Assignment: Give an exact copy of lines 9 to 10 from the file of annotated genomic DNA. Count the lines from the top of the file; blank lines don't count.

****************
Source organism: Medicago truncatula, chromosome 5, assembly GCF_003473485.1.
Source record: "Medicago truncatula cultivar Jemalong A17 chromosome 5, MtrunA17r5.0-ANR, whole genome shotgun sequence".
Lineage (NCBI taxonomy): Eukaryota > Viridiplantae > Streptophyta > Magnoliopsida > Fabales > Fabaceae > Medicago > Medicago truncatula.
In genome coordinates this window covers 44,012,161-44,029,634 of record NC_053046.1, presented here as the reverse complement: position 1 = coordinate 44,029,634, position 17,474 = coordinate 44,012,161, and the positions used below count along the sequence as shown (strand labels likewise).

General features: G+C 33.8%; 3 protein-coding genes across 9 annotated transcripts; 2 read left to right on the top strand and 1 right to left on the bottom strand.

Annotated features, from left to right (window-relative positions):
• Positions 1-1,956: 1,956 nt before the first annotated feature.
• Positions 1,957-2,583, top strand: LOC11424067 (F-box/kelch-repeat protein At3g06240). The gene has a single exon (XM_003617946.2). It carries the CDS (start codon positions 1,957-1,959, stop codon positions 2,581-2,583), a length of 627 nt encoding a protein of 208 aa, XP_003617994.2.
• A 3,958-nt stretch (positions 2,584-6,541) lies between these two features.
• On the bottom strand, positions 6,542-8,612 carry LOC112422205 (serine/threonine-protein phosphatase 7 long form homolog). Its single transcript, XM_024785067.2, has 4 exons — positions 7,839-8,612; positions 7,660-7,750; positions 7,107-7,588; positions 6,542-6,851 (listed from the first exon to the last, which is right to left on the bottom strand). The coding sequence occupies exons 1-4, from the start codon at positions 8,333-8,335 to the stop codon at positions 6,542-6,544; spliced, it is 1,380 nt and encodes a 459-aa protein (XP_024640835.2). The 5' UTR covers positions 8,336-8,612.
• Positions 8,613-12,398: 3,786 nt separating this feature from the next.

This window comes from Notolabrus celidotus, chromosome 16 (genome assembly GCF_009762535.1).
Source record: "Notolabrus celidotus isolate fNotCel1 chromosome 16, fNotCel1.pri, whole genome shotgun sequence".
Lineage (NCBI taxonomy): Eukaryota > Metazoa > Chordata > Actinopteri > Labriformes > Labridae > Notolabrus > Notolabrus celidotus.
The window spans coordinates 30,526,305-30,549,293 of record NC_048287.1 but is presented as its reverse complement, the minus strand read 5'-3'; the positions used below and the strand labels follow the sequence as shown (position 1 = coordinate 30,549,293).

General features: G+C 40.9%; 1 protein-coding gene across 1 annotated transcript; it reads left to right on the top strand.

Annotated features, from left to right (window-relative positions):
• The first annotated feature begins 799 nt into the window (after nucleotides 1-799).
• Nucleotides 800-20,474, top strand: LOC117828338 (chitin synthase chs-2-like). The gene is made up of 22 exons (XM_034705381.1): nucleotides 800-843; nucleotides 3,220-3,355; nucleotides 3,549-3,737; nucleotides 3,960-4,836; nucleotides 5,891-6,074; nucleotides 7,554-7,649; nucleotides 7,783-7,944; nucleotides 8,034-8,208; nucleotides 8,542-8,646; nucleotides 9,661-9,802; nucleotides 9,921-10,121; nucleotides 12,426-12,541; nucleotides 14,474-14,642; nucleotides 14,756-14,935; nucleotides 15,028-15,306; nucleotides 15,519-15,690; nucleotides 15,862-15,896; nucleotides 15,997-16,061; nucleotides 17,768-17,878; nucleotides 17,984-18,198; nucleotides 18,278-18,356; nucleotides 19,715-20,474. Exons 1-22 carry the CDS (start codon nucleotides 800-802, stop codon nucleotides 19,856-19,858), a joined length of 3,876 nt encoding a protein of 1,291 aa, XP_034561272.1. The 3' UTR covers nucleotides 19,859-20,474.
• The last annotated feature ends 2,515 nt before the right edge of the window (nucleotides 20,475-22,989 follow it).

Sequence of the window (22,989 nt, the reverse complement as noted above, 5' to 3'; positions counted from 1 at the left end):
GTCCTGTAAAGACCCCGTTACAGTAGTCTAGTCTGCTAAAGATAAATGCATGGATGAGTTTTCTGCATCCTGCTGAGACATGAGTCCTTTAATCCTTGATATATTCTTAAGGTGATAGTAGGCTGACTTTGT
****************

• A 3,958-nt stretch (positions 2,584-6,541) lies between these two features.
• On the bottom strand, positions 6,542-8,612 carry LOC112422205 (serine/threonine-protein phosphatase 7 long form homolog). Its single transcript, XM_024785067.2, has 4 exons — positions 7,839-8,612; positions 7,660-7,750; positions 7,107-7,588; positions 6,542-6,851 (listed from the first exon to the last, which is right to left on the bottom strand). The coding sequence occupies exons 1-4, from the start codon at positions 8,333-8,335 to the stop codon at positions 6,542-6,544; spliced, it is 1,380 nt and encodes a 459-aa protein (XP_024640835.2). The 5' UTR covers positions 8,336-8,612.